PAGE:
Signature Story Ideas

Commitment to Character

Not many ski areas can say they’ve been around for 70 years. We’ll go out on a limb and guess that zero ski areas have a weekly tradition dating back 60 years that involves a stuffed monkey.

We know we’re different, and we’re okay with that. Since 1947 it has always been about good times—from the early days when locals hiked up and explored the mountain through the last two seasons of 400+ inch snowfall.

In a world of merging resorts and passes for the masses, we are very content to remain blissfully independent in our corner of the world.

We believe in a commitment to character. We’re proud of all the colorful characters, past and present, and that easy-going, live in the moment feeling we love. We’ve made a commitment to keeping colorful traditions that have been here for decades—such as the weekly “Frabert Clod of the Week” given out by Ski Patrol at the Bierstube. Then there’s the wacky annual Winter Carnival held in February for nearly 60 years. We’re committed to preserving the places that have character while welcoming new opportunities to connect with friends and family.

Come meet some of the characters that make up our skiing and riding community and spend time exploring our mountain, our après scene, or town and surrounding communities. Experience our traditions on the mountain or in town.

Riley Polumbus, PR Manager

Commitment to Value

Ranked #2 for Value by SKI Magazine Readers in the 2020 Resort Guide

Whitefish Mountain Resort stands out as a resort that extends both top notch service and value to its guests. Independently owned and operated, Whitefish Mountain Resort offers a level of affordability unseen in the industry.

2019/20 Pricing:

$83 = The walk-up, single Adult Lift Ticket price for one day of skiing*

$76 = The price per day per adult at the window for multiple days*

$85 = “Learn to Ski/Ride” package** includes 2 half-day lessons, 2 lower mountain lift tickets and 2 days of rentals

$95 = “Ski & Stay from $89” package** includes lift ticket, lodging and a hot breakfast at the Hibernation House

$7.50 = The Basic Burger (actual name for a basic burger with Cheddar cheese)

$1 = Beer special at the Great Northern Bar

$0 = Cost of kids 6 & under to ski the mountain every day

$0 = Cost of riding the S.N.O.W. (Shuttle Network of Whitefish) Bus between town & mountain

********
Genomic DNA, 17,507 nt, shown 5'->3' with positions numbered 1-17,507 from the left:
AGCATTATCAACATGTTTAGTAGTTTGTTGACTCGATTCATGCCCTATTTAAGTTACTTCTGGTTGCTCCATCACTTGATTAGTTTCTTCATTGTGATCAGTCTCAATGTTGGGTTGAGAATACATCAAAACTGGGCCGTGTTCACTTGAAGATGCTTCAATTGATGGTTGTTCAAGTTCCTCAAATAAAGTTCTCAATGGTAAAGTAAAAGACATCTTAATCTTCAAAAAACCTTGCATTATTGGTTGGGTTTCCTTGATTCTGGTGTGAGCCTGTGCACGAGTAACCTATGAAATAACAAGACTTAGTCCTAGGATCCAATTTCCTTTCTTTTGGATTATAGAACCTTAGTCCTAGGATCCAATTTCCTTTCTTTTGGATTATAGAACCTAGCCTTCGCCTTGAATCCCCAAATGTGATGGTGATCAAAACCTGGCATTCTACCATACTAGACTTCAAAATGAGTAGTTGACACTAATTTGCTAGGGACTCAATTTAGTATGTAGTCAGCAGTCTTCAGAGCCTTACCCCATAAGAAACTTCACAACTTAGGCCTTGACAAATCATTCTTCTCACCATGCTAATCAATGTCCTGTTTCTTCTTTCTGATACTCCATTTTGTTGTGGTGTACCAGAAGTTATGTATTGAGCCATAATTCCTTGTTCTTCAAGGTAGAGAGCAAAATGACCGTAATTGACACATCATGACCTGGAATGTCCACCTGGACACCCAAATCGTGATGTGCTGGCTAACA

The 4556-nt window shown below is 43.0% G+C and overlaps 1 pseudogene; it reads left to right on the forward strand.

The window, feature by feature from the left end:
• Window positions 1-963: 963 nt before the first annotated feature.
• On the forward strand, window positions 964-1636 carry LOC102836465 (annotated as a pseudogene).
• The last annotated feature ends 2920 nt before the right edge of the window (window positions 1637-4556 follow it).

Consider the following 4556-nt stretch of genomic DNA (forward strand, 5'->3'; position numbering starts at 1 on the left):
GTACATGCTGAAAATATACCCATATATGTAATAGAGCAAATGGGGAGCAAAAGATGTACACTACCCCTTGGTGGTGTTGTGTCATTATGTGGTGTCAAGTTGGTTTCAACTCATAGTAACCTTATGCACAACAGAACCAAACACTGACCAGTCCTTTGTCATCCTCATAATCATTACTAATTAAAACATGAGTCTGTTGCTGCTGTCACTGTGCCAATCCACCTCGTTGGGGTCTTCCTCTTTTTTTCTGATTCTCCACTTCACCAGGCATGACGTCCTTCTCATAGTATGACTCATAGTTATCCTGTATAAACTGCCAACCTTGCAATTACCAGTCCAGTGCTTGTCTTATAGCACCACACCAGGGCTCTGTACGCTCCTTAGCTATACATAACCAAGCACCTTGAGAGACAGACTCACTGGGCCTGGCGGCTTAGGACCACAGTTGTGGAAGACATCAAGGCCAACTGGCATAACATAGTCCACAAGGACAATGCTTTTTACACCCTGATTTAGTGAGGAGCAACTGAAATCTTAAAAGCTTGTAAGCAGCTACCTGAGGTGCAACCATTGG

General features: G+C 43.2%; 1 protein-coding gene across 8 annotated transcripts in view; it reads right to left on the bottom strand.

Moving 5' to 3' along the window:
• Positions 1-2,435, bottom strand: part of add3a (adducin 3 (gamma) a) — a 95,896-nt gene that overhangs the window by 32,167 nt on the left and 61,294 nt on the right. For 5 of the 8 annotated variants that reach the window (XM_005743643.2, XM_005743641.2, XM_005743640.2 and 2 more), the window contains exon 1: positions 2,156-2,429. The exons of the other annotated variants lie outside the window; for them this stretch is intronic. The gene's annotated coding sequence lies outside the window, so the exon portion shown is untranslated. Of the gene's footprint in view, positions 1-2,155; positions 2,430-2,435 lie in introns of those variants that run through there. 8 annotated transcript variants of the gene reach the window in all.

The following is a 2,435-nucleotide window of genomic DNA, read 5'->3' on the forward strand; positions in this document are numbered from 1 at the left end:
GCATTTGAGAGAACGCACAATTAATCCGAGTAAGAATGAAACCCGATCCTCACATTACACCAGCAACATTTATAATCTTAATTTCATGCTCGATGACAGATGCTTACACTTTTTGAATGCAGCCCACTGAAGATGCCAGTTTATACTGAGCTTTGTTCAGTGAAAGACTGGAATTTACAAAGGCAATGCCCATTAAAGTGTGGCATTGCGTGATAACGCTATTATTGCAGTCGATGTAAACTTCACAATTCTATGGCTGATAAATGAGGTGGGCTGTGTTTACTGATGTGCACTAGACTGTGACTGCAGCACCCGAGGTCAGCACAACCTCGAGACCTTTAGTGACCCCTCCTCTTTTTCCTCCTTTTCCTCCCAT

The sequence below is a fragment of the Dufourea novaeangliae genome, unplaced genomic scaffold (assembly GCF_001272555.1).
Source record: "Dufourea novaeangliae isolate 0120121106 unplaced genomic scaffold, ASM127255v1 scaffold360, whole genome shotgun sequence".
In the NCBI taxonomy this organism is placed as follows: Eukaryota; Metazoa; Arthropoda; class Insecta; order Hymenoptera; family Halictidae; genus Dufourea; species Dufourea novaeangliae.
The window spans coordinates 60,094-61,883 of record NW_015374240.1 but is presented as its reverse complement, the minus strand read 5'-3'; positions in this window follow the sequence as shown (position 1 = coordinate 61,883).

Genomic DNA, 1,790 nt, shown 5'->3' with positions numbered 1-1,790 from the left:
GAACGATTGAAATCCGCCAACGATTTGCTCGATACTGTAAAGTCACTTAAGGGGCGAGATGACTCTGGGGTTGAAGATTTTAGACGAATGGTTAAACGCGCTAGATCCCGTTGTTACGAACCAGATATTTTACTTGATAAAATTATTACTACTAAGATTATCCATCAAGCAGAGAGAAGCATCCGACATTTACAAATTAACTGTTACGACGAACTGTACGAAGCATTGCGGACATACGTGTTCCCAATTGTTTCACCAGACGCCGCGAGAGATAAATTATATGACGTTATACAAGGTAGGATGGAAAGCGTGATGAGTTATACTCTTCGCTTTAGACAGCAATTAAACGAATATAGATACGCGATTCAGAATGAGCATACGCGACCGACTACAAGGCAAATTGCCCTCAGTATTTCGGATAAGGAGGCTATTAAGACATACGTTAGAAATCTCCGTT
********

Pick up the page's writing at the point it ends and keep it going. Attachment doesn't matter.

$0 = Cost of parking in 8 of the 11 parking lots on the mountain

*Buy online at skiwhitefish.com for more savings.

** Less than many of our competitors charge for a single-day lift ticket.

Free S.N.O.W. Bus

Getting from the mountain to downtown Whitefish is not only easy, it’s FREE! The Shuttle Network of Whitefish (S.N.O.W.) Bus provides free rides between the resort and town throughout the day and into the evening. There are 10 stops in the town of Whitefish and the bus drops off/picks up at both the Base Lodge and Mountain Village on the mountain.

The S.N.O.W. Bus is fully paid for by businesses that are members of the Big Mountain Commercial Association, a local non-profit organization, and through three annual fundraising events: Winter Spirit Festival held in January, featuring local distilleries as well as wine and beer tasting, as well as the Winter Brewfest held in March and the Summer Brewfest held in August which bring in regional breweries and cideries.

Commitment to Service

Ranked #4 for Service by SKI Magazine Readers in the 2020 Resort Guide

Whitefish Mountain Resort has long been known for its natural, easy atmosphere, personal service from its employees and the friendliness of its locals. In an industry where seasonal employment typically translates to a high turnover rate, Whitefish Mountain Resort maintains a high rate of return with its winter staff. More than half of our 500+ year round and winter employees have worked here at least five years, and a dozen have been here for 30 years or more. The resort actively encourages its employees to grow professionally within the company. Their institutional knowledge and experience at the resort enables employees to deliver a high level of customer service.

“Our employees are passionate about our industry and we have found that this passion is what keeps employees returning year after year. With so many years invested in our resort, they truly care, and go above and beyond. Because our employees participate and enjoy the same activities and experiences as our guests they are able to personally connect and provide our customers with an experience where personal service comes naturally.”

– Kristi Hanchett, Director of Human Resources

Commitment to Consistently Improving the Guest Experience

In 2007, while celebrating its 60th anniversary, the resort changed its name from Big Mountain to Whitefish Mountain Resort in honor of, and to better connect to, the community of Whitefish, Montana. The year also marked a new philosophy to consistently deliver quality products and services to its guests. This commitment to consistent reinvestment in the resort has resulted in more than a decade of improvements:

2007 New Base Lodge, Chair 1 and Chair 2 upgraded, Big Mountain Road re-graded and realigned.

2008 Added the first downhill only mountain bike trail.